There’s excitement building at the Capitol this spring, and it’s coming from the Jews who have a voice—but maybe not a vote. JCA’s youth members have decided on two campaigns for this spring: Freedom to Marry and a partnership with the Minnesota Safe Schools for All Coalition, which aims to pass a new law preventing bullying in our schools. Currently Minnesota’s anti-bullying law is the weakest in the nation, but, with this proposed bill, we hope to make our state's anti-bullying legislation the strongest.
Are you a high school or college student interested in getting involved? Do you know a young person who cares about social justice? To get involved in our youth campaigns, contact JCA intern Nora or JCA community organizer Jesse. Also, join us for a phonebank with the Safe Schools Coalition on March 10 from 3:00-6:30 PM (dinner included). You can RSVP here.
Below is an open letter to our legislators sharing why young Jews care about these issues:
To the Minnesota State Legislators,
As young Minnesotans, we believe in acceptance. Our classes teach us that all people are created equal, and we practice this value every day. In school, we learn the relationship-building and conflict-solving skills we will need for the rest of our lives. We learn that the world is bigger than our own experiences, and we learn that we cannot shut out the voices of those different than ourselves.
There are times when this call to acceptance does not work. We have all felt the effects of bullying, and we have all seen that bullying stops us from learning these important skills or from even feeling safe in math, chemistry, or English.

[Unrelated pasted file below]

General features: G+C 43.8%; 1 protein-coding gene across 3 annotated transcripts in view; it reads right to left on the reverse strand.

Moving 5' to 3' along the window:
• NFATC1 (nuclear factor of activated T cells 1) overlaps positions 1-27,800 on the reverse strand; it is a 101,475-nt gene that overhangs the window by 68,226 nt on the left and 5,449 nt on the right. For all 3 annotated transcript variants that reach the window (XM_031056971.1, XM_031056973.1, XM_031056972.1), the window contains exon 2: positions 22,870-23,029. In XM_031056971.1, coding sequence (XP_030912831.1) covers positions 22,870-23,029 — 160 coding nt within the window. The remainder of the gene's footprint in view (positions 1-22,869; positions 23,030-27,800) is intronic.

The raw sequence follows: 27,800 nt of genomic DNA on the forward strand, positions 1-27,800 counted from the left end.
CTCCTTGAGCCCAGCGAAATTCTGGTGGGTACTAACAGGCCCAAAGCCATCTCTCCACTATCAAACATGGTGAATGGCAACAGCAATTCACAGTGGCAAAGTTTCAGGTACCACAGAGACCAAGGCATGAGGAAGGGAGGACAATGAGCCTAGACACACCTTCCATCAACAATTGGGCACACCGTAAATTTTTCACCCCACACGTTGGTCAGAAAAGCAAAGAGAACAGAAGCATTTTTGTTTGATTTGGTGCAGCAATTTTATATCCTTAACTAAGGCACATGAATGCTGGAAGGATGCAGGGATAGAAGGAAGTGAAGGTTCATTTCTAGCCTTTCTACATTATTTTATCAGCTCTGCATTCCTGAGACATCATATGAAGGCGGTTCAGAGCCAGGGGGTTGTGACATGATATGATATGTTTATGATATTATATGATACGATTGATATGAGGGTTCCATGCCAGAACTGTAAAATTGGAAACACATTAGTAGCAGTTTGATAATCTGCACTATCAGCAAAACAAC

Some of us have been the victims of bullying: the only outspoken Jew at school, learning that there is a fine line between friendly teasing and hurtful accusations; a queer youth seeing the trust in the relationships she built at school shatter along with her car window; the smartest student in the class, intimidated by the male students who wanted to keep her in her place.
At other times, we have been bystanders, hearing our friends talk about how bullying drove them to switch schools or feeling trapped when we see bullying in the hallways.
We have been the bullies, too. In every case, we know that bullying shuts down different parts of ourselves, keeping us from exploring our identities and relationships, isolating us from our communities, blocking us from learning. As long as bullying exists in our schools, we will be learning school violence, not school peace.
We need to learn peace, and that means we need acceptance to become real in our schools and our society. When anger is answered with a military-style assault rifle, we learn violence—not acceptance. When we are told that some families count, and those that are different can never be equal, we learn another kind of violence. The issues in our society spill over into school: we see our best friends struggle to be open or confident in class because they are told that they can never marry, can never be accepted. When the law tells us that we can treat people differently based on who they are, we spiral into bullying and call it legal.
When we do not have acceptance in our schools, we all lose parts of ourselves. We all hide from the opportunity to learn and grow. We are tired of telling each other and ourselves to lay low, to wait for the problems to go away, to miss out on the experiences we should have in school. We know that we have so much more to gain.
For this reason, we call on the Minnesota State Legislature to create safe schools and safe communities for our youth. We urge you to pass the Safe Schools for All legislation, the Freedom to Marry legislation, and the Gun Violence Prevention legislation, and every other bill that has the potential to change the lives of Minnesota’s youth. We ask you to model for us what an accepting Minnesota can be.
The Youth of Jewish Community Action
St. Paul, MN